It's rare to see a book reviewer declare that the book being reviewed is the most important one of the reviewer's career. But that's what Carolyn See concludes in her review of Half the Sky: Turning Oppression into Opportunity for Women Worldwide by Nicholas Kristof and Sheryl WuDunn: "Half the Sky is a call to arms, a call for help, a call for contributions, but also a call for volunteers. It asks us to open our eyes to this enormous humanitarian issue. It does so with exquisitely crafted prose and sensationally interesting material. It provides us with a list of individual hospitals, schools and small charities so that we can contribute to, or at least inform ourselves about, this largely unknown world. I really do think this is one of the most important books I have ever reviewed. I may be wrong, but I don't think so."
Wow. The most important book ever. O.K., O.K., she qualifies: one of the most important. Still, I'll spend the rest of the day quantifying the books I've read. Which one would be the most important one ever?
Immediately, Our Bodies, Ourselves comes to mind. I discovered it in my college's library during my freshman year. It felt like a dangerous book to me. It talked so openly about sex and female bodies. It talked calmly about all the things that could go wrong and how one might right those things. It approached the human body from a health and wellness perspective. It had pictures. It had that 70's sense of earnestness and honesty that was immediately appealing. At first, I only read the book when nobody else was in the library--I didn't want to be caught reading it. As the year progressed, I grew in maturity to the point where I was able to actually check the book out of the library and read it openly.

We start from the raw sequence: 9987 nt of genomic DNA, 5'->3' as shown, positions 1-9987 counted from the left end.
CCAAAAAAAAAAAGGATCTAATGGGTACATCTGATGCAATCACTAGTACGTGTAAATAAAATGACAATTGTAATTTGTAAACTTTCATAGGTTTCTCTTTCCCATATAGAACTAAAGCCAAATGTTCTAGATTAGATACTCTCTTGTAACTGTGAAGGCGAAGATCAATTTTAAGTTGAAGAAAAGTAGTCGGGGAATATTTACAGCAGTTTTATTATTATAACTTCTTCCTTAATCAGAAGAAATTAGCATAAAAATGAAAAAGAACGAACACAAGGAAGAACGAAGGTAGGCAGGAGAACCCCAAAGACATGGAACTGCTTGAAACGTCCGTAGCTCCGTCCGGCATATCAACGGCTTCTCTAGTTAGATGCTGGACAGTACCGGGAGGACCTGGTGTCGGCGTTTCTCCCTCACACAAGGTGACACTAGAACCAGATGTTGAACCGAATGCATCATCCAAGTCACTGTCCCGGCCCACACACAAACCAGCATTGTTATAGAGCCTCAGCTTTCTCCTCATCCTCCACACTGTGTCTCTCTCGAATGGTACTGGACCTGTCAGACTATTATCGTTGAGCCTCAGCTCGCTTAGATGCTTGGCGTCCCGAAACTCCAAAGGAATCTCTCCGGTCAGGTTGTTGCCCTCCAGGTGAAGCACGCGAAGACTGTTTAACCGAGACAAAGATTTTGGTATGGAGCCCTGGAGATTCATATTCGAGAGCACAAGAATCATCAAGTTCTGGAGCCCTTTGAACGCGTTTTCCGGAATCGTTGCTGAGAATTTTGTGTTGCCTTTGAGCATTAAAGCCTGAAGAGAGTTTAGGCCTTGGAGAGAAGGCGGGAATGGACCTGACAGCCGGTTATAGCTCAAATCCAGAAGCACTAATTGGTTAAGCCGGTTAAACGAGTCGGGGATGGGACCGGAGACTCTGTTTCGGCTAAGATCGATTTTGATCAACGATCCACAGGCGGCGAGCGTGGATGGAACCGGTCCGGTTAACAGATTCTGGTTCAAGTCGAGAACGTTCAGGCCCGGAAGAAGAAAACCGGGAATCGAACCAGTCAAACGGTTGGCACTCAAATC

I might list one of the books I read in my teens that convinced me to become vegetarian. Frances Moore Lappe's Diet for a Small Planet changed the way I thought about the issue of world hunger--and it taught me how to cook. But there were so many books that taught me to cook and taught me to think about the moral implications of food that it would be hard to list just one.
I could go on and on: books that taught me to be an athlete, books that taught me about spirituality in all its forms, books that taught me how to be a poet, how to be a literary critic (The Madwoman in the Attic is the most important book of literary criticism I ever read--no question), how to be an English teacher.
But a book that a literary critic (and talented author herself) says is the most important ever? I'll add it to the list. The excerpt in The New York Times magazine several weeks ago had me leaning that way. And I'll likely listen to the authors as they appeared on the Diane Rehm show yesterday (which means we can all hear the show; go here and scroll down).
I'm impressed with the authors' ability to remain hopeful in the midst of these horrific stories. Hope is a commodity we can all use, especially on this day which is an anniversary day of multiple horrors (the coup that led to Pinochet's rule in Chile in 1973, the most devastating hurricane to hit Hawaii in 1992, the terrorist attacks of 2001). I like the idea of having this day become a day of service, but for many of us, it's a work day. Still, we can carve out a bit of that spirit of service by reading books that remind us of the resilience of the human spirit.
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